Pianist and composer Matthew Shipp will release a new solo album titled I’ve Been to Many Places on September 9 through long-time affiliate label Thirsty Ear. The album is billed as a summation of his diverse, boundary-pushing career, which has spanned nearly three decades. It includes a number of new compositions, as well as new recordings of past compositions and a version of John Coltrane’s 1959 classic “Naima.”
Shipp moved to New York from his home of Wilmington, Delaware in 1984. He joined the David S. Ware Quartet shortly thereafter and remained a part until its disbandment in 2007. Throughout that time, he also played with Roscoe Mitchell’s Note Factory and recorded with a wide range of collaborators, including rapper/producer El-P, DJ Spooky, electronic duo Spring Heel Jack, and rapper Beans of Antipop Consortium. In a feature with The Guardian, he is quoted expressing his distaste for jazz tradition: “I love Coltrane, I love Ornette, I love Monk — but fuck them all […] I want to find new ways of messing with people’s minds.”
In 2003, Shipp performed with bassist William Parker, drummer Guillermo Brown, and DJ Spooky as part of Spooky’s Optometry project, exploring the intersections of turntablism and jazz. You can watch a video of that concert below, and pre-order the new album here.
It is altogether possible that Danielson’s Daniel Smith may have an insatiable appetite for collaboration. In Danielson, it’s not enough for him to work with his own family, he also brings in scores of non-familial members, some of whom you may have heard of for one reason or another. But even that’s not enough. To curb his hunger pangs, he’s gotten together with Half Japanese’s Jad Fair. Together, the two will tour the United States in September as… Jad Fair & Danielson. Look, simply because you are collaborating does not mean that you need to cook up some fancy name. Since they cannot be sated, they are also to be accompanied by Kramer (longtime Jad Fair associate, member of Bongwater, producer of Galaxie 500, Low, and others) on bass. One can imagine things getting out of hand and the entire audience being absorbed into the band.
As collaborators are wont to do, Jad Fair & Danielson have recorded their mutual spark for all the world to hear. That spark is in the form of Solid Gold Heart, an album by the two out now through Sounds Familyre. Listen to below via Danielson’s Bandcamp. Now go start a band with someone you love.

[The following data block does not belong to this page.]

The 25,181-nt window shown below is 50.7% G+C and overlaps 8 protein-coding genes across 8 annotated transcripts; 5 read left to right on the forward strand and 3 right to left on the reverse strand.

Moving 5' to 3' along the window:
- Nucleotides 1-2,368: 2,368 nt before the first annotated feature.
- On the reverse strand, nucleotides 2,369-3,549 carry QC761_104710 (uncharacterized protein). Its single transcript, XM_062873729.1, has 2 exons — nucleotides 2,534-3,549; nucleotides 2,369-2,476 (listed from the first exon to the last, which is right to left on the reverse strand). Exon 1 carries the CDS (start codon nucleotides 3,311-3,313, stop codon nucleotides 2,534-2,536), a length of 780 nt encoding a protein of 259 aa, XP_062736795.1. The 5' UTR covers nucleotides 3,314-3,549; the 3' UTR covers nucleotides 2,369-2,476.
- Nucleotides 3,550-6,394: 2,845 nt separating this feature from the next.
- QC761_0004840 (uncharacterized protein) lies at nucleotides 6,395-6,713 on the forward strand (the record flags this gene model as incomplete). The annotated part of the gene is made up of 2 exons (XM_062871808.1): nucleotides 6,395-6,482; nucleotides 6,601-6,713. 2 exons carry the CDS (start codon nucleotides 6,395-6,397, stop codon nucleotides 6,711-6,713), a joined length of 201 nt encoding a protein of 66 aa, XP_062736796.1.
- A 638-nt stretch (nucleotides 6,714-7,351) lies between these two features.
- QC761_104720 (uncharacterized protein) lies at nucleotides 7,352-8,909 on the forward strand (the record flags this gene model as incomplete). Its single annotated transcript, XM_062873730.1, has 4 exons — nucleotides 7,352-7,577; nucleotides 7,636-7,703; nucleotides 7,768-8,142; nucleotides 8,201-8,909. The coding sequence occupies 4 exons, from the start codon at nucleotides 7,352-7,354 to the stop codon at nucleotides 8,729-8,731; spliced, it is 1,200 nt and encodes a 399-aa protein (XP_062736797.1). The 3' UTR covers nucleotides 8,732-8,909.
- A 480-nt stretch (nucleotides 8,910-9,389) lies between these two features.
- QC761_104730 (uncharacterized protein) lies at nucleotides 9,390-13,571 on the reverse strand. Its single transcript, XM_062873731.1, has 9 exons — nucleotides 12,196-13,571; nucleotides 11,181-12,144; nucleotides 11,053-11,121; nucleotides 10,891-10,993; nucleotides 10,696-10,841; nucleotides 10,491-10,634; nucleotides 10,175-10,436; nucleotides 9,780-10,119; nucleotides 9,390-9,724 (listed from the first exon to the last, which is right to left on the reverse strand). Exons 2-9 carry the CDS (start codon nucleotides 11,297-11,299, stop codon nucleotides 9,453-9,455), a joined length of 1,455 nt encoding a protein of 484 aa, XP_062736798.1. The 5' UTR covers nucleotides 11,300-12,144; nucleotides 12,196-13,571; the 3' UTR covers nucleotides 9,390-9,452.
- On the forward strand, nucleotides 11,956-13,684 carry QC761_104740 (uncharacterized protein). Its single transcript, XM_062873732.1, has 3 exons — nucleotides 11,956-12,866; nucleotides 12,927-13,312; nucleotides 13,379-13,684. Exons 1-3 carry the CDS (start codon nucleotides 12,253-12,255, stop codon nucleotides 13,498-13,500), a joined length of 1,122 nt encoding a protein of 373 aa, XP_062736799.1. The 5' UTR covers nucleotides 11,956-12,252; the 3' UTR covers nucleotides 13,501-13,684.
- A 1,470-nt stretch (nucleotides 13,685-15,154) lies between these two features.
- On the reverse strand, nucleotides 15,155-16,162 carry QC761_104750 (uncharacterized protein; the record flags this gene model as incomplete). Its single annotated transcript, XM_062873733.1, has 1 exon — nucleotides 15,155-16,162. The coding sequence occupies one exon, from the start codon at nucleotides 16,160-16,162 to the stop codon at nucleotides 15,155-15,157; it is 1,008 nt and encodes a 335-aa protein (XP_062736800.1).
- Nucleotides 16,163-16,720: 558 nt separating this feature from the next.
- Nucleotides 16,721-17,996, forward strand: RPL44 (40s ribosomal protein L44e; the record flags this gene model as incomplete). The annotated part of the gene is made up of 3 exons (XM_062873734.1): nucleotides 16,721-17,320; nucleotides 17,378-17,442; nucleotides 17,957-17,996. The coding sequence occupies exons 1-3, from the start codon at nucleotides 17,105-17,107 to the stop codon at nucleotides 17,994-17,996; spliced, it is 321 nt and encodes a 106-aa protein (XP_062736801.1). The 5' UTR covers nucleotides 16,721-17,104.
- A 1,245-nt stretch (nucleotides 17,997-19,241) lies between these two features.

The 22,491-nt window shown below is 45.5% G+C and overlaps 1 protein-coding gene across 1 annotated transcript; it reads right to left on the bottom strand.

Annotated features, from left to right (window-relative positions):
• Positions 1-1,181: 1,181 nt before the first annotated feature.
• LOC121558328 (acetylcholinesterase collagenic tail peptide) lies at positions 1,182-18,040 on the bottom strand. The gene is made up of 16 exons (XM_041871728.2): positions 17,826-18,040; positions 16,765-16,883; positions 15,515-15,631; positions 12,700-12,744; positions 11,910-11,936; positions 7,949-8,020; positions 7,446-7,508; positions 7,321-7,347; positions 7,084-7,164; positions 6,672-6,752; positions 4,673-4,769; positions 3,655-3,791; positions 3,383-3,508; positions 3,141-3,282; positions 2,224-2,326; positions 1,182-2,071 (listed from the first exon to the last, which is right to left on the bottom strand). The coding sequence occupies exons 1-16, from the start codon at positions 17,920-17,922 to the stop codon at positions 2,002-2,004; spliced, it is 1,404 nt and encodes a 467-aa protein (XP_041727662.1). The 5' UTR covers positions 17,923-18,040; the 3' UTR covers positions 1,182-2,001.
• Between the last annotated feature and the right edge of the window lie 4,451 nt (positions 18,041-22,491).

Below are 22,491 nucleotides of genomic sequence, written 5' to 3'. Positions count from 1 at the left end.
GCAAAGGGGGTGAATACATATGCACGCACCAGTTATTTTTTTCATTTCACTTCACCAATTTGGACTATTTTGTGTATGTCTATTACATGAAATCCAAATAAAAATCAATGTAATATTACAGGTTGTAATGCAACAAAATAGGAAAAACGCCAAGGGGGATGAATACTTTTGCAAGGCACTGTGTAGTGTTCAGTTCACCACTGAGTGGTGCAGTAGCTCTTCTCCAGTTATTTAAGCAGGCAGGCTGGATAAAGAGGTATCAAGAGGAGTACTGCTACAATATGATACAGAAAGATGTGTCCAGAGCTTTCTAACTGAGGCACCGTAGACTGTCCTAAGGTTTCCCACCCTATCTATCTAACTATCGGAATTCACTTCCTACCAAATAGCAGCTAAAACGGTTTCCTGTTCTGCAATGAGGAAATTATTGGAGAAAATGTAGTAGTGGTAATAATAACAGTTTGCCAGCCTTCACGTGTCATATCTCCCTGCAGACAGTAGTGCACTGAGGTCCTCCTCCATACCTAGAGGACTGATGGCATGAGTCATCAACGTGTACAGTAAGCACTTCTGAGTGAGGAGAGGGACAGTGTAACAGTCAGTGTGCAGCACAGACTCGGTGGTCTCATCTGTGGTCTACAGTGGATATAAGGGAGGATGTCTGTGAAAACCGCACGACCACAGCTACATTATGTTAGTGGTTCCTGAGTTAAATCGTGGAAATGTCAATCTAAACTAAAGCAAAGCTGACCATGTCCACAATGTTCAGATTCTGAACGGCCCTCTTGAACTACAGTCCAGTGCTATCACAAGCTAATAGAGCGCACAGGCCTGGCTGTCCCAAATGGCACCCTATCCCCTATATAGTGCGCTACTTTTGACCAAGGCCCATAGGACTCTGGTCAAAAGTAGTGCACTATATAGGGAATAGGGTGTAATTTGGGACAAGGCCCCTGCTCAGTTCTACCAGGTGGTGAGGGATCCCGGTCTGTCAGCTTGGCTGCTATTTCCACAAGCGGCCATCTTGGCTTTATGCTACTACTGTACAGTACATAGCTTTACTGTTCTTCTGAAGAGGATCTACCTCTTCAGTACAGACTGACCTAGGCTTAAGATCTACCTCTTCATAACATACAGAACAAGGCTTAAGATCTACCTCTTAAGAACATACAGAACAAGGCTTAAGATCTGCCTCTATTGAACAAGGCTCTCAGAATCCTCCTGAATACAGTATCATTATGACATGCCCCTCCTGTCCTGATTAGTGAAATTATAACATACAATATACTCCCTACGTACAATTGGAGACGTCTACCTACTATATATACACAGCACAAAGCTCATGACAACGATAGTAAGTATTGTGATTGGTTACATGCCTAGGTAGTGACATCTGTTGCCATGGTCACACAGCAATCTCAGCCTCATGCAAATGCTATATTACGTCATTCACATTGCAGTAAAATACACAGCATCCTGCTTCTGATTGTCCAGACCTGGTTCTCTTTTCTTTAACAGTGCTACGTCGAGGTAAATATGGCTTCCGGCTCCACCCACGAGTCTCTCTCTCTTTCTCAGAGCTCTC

Jad Fair & Danielson dates:
09.04.14 - Allston, MA - Great Scott
09.05.14 - Burlington, VT - New City Galerie
09.06.14 - Toronto, ON - The Cave at Lee’s Palace
09.07.14 - Detroit, MI - Trinospheres
09.08.14 - Chicago, IL - Schubas
09.09.14 - Bloomington, IN - The Bishop
09.10.14 - Cincinnati, OH - MOTR Pub
09.11.14 - Cleveland, OH - Beachland Tavern
09.12.14 - Brooklyn, NY - Glasslands Gallery
09.13.14 - Philadelphia, PA - Boot & Saddle
Kelela, Ryuichi Sakamoto, Teengirl Fantasy, and more to serenade your salad on upcoming Music For Plants LP
Some of us make individual attempts to rectify the generally calamitous effect the human species has had on plants worldwide, but behind each douse of water (you may not be aware of this) lies, say, a rhododendron that secretly yearns for aural sustenance. Or a dionaea muscipula that wants to take a figurative bite out of Pixies instead of those gross and heartburn-inducing flies! Oddly, experiments concerning the effect of music on plant-life are really only a recent venture, but here we are, acknowledging “new-age” artist Peter Coffin for his perpetual — since 2002 — work in that realm. Guess who’s going to be spared in the event of a Jumanji-like vine takeover?